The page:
The question is asking us to reason out why Shekhar has a bias for Bistupur. From the first line of the second last paragraph "Shekhar was in favour of choosing Bistupur as it was the place where he shopped", it seems that the reason for his bias is that it was difficult for Shekhar to associate non-Bistupur areas with good quality products. However, a closer look at the options shows us that it is also said that Shekhar expected to target college going crowd in Bistupur. This clearly shows that he must feel that they are the customers for the latest music and hence an important component for the success of the shop.
Option (a) talks about the same logic and hence is the likely answer at this point. If you were to consider the other options, they get rejected because:
Option (b) cannot be the answer as we cannot infer that he has a crowded image of Sakchi.
Option (d) would tend to take him away from Bistupur rather than creating a bias for Bistupur. Option (e) is also not an apparent reason because the passage does not talk about executives and their families shopping in Bistupur. Hence, option (c) is the correct answer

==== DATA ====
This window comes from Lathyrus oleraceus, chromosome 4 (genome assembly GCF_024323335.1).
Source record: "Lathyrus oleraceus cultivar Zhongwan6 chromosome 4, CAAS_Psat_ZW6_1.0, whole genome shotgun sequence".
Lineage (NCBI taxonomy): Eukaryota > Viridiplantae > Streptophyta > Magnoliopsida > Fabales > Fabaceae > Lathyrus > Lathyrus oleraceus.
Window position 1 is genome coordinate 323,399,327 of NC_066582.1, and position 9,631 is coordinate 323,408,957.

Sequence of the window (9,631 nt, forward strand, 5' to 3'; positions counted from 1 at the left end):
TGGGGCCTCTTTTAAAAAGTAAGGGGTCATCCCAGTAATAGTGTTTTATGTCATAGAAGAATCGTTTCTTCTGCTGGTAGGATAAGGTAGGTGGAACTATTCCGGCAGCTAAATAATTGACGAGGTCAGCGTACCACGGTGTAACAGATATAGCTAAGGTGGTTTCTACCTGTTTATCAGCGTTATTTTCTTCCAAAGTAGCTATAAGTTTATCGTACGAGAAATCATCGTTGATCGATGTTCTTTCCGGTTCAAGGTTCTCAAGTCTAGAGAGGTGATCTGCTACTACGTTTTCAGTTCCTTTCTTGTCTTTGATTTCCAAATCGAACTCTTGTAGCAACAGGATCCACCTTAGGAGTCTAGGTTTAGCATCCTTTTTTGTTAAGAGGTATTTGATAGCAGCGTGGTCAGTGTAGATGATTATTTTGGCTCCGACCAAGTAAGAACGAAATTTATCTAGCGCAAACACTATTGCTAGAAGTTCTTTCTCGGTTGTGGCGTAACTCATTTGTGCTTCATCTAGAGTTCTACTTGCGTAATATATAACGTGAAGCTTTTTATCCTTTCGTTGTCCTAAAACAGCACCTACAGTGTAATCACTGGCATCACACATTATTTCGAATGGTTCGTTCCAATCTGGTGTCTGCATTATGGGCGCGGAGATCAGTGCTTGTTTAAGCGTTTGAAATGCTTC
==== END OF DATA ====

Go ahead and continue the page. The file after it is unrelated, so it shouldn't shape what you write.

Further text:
(c) Future market growth
The most important decision criterion in such a scenario depends on the likely long term success for the business. If the business has long term viabililty short term costs and risks can be justified.
Looking through the options, it is option (c) that mirrors this thought. Future market growth is likely to have maximum impact on the future viability of the business. Although Real estate prices seem to be an important criterion in this case, it cannot be the main criterion as if the business is viable, real estate prices would automatically get accommodated through the profitability of the business. Hence, option (c) is the correct answer.